Congress plans votes on deal to prevent US default

WASHINGTON — Both houses of the U.S. Congress were lining up votes Monday on a bitterly fought agreement with President Barack Obama to raise the limit on U.S. borrowing and forestall an unprecedented American default.

WASHINGTON — Both houses of the U.S. Congress were lining up votes Monday on a bitterly fought agreement with President Barack Obama to raise the limit on U.S. borrowing and forestall an unprecedented American default.

The deal was struck late Sunday after weeks of outright partisan warfare. Obama said the plan cuts domestic spending to percentage levels not seen in more than 50 years. But many of the tea party-backed Republican first-term members of the House of Representatives remained deeply dissatisfied with the measure, as did their liberal Democratic counterparts at the other end of the spectrum.

While the plan was widely expected to pass, given that it was crafted to thread the needle between the philosophically opposite ends of the political spectrum, there were still no guarantees. Tuesday is the deadline to avoid a U.S. default on payments to investors in Treasury bonds, recipients of Social Security pension checks, those relying on military veterans’ benefits and businesses that do work for the government.

The House was set to vote first, after an hour of debate which began Monday afternoon at about 3 p.m. EDT (2000GMT).

The deal aims to prevent a downgrade of America’s credit rating, and news of the agreement initially buoyed global investors, but European markets surrendered those increases and closed down significantly on worries about the American economy. U.S. stocks also climbed after opening but slipped well into negative territory after a bad report on American manufacturing.

Obama sent a video to Congress aimed at selling Democrats on the plan. “This has been a long and messy process,” he said. “As with any compromise, the outcome is far from satisfying.”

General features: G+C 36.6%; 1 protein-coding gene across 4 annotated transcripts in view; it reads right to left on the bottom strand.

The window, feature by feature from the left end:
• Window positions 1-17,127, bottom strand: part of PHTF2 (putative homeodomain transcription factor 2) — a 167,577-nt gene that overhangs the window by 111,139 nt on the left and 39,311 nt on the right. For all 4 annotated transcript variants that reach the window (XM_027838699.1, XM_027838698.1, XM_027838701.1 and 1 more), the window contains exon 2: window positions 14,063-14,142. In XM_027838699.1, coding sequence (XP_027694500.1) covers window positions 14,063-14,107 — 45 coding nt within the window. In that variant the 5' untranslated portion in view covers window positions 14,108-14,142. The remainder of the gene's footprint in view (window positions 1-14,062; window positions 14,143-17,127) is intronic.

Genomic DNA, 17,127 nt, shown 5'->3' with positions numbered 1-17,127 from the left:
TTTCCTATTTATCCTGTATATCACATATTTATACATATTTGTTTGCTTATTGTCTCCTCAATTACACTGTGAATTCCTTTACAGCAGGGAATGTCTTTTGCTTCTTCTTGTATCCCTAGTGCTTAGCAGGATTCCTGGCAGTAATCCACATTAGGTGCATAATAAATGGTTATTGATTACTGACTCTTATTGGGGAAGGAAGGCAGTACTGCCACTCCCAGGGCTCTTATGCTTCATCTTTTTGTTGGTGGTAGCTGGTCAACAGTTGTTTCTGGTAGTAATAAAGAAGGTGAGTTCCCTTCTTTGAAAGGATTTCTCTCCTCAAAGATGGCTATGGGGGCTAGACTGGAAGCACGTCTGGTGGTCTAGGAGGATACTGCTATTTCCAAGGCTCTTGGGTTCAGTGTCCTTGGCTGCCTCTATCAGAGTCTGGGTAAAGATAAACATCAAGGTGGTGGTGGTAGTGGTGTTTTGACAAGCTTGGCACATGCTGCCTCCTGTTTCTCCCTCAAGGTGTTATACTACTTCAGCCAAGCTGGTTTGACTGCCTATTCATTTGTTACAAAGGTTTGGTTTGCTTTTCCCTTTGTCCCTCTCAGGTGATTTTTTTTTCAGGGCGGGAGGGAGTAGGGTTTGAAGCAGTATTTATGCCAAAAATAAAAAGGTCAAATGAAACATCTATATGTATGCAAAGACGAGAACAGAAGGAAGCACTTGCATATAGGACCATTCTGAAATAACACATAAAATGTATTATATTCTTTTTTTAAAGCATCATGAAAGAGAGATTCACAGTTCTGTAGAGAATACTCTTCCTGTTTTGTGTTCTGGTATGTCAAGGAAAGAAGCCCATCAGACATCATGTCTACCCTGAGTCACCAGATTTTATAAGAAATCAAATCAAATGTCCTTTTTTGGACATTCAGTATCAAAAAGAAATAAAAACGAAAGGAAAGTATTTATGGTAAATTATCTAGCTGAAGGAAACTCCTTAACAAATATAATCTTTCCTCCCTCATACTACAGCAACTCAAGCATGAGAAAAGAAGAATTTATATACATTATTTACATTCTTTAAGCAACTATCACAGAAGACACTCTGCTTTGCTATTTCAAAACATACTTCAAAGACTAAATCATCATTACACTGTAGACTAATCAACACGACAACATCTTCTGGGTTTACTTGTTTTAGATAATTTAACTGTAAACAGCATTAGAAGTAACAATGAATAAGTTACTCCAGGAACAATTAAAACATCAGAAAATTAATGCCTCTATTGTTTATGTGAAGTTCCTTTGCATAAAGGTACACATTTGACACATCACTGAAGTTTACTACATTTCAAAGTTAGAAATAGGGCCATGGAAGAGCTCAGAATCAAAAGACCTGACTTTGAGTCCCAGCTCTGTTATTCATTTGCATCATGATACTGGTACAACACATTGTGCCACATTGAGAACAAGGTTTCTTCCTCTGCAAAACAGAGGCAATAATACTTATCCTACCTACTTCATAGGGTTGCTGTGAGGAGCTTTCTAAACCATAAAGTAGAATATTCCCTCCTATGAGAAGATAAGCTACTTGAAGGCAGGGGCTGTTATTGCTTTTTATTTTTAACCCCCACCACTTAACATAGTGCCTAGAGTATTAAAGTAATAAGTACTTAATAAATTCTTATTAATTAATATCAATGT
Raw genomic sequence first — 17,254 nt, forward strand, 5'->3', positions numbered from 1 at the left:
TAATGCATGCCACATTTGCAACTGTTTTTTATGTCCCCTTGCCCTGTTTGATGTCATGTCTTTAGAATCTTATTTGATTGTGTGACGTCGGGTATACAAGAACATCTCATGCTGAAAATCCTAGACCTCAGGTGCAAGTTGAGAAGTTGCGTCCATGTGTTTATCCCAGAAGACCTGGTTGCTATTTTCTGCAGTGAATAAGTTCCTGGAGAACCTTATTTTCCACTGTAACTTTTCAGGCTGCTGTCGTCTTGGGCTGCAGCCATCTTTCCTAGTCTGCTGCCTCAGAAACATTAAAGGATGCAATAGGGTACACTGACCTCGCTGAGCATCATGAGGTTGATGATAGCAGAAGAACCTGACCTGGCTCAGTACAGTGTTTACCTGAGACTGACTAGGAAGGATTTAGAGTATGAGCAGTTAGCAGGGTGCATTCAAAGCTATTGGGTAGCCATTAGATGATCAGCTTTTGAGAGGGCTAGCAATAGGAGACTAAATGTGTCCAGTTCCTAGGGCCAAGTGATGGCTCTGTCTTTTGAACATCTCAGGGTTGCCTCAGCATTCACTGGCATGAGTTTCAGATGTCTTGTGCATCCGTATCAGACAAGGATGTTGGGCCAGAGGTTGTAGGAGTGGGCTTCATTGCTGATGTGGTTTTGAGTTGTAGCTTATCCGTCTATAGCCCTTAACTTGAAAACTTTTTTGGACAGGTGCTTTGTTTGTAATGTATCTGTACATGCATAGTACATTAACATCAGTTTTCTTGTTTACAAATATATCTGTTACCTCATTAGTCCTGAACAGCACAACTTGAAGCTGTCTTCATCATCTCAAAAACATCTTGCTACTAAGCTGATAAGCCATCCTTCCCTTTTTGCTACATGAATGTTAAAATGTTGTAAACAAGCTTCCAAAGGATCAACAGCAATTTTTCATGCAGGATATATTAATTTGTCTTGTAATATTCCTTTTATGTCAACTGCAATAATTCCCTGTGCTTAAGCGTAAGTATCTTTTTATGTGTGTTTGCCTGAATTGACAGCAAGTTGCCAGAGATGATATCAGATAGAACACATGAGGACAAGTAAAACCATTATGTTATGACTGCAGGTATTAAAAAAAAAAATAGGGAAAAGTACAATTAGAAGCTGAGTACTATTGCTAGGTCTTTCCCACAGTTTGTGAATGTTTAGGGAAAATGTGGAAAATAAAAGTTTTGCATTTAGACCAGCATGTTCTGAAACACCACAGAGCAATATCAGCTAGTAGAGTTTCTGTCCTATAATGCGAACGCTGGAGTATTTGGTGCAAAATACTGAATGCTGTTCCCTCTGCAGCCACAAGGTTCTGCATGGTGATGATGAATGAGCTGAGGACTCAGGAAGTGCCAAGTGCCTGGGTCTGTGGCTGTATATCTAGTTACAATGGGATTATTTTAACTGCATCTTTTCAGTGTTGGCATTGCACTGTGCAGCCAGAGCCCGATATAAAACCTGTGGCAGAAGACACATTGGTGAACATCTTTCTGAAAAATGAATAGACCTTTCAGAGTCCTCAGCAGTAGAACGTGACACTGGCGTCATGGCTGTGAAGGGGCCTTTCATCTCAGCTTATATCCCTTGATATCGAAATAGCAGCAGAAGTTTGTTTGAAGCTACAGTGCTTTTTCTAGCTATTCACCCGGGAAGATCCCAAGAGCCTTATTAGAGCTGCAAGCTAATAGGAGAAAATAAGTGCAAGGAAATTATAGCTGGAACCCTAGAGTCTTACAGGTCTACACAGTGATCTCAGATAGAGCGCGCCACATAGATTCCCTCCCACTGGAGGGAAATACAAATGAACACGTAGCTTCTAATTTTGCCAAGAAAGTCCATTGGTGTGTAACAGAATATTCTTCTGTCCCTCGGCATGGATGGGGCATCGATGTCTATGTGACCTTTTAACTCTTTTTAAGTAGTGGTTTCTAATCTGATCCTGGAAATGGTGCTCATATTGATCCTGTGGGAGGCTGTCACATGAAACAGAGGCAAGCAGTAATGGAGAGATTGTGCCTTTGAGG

As the Senate opened for business Monday, Majority leader Harry Reid declared the deal shows that the often-dysfunctional Senate can come together when it counts. “People on the right are upset, people on the left are upset, people in the middle are upset,” he said. “It was a compromise.”

Obama took comfort Sunday night after leaders of both parties in both houses of Congress were agreed to a plan that would initially cut about $1 trillion from U.S. spending, “the lowest level of domestic spending since Dwight Eisenhower was president” in the 1950s.

“Is this the deal I would have preferred? No,” said Obama.

Obama and many economists and financial experts predicted global chaos and plunging stock markets had no deal been reached by midnight Tuesday.

House Speaker John Boehner, the top Republican in the lower house, telephoned Obama Sunday evening to say the agreement had been struck, then immediately began pitching the deal to his fractious rank and file.

“It isn’t the greatest deal in the world, but it shows how much we’ve changed the terms of the debate in this town,” he said on a conference call, according to Republican officials. He added the agreement was “all spending cuts. The White House bid to raise taxes has been shut down.”

House Democratic Leader Nancy Pelosi was publicly noncommittal. “I look forward to reviewing the legislation with my caucus to see what level of support we can provide,” Pelosi said in a written statement. But Democratic officials said she was unlikely to do anything to try to scuttle the package.

The broadest outlines of the emerging plan, a deal that involved deep negotiations between McConnell and Vice-President Joe Biden, would raise the federal debt limit in two stages by at least $2.2 trillion, enough to tide the Treasury over until after the 2012 elections.

Biden met with Democrats in the House and the Senate, his mission to spur discontented liberals to support the plan.

Big cuts in government spending would be phased in over a decade. Thousands of programs could be trimmed to levels last seen years ago.

No benefit cuts were envisioned for the Social Security pension system or Medicare, the federal programs that provide health care payments to the elderly. But other programs would be scoured for savings. Taxes would be unlikely to rise.

The first step would take place immediately, raising the debt limit by nearly $1 trillion and cutting spending by a slightly larger amount over a decade.

That would be followed by creation of a new congressional committee that would have until the end of November to recommend $1.8 trillion or more in deficit cuts, targeting benefit programs, such as Medicare and Social Security, or overhauling the tax code. Those deficit cuts would allow a second increase in the debt limit, which would be needed by early next year.

If the committee failed to reach its $1.8 trillion target, automatic spending cuts totalling $1.2 trillion would kick in, and the debt limit would rise by an identical amount. The conservative campaign to force Congress to approve a balanced-budget amendment to the Constitution has been jettisoned.

Social Security, as well as the Medicaid and food voucher programs that provide health care and grocery money for the indigent, would be exempt from the automatic cuts, but payments to doctors, nursing homes and other Medicare providers could be trimmed, as could subsidies to insurance companies that offer an alternative to government-run Medicare.

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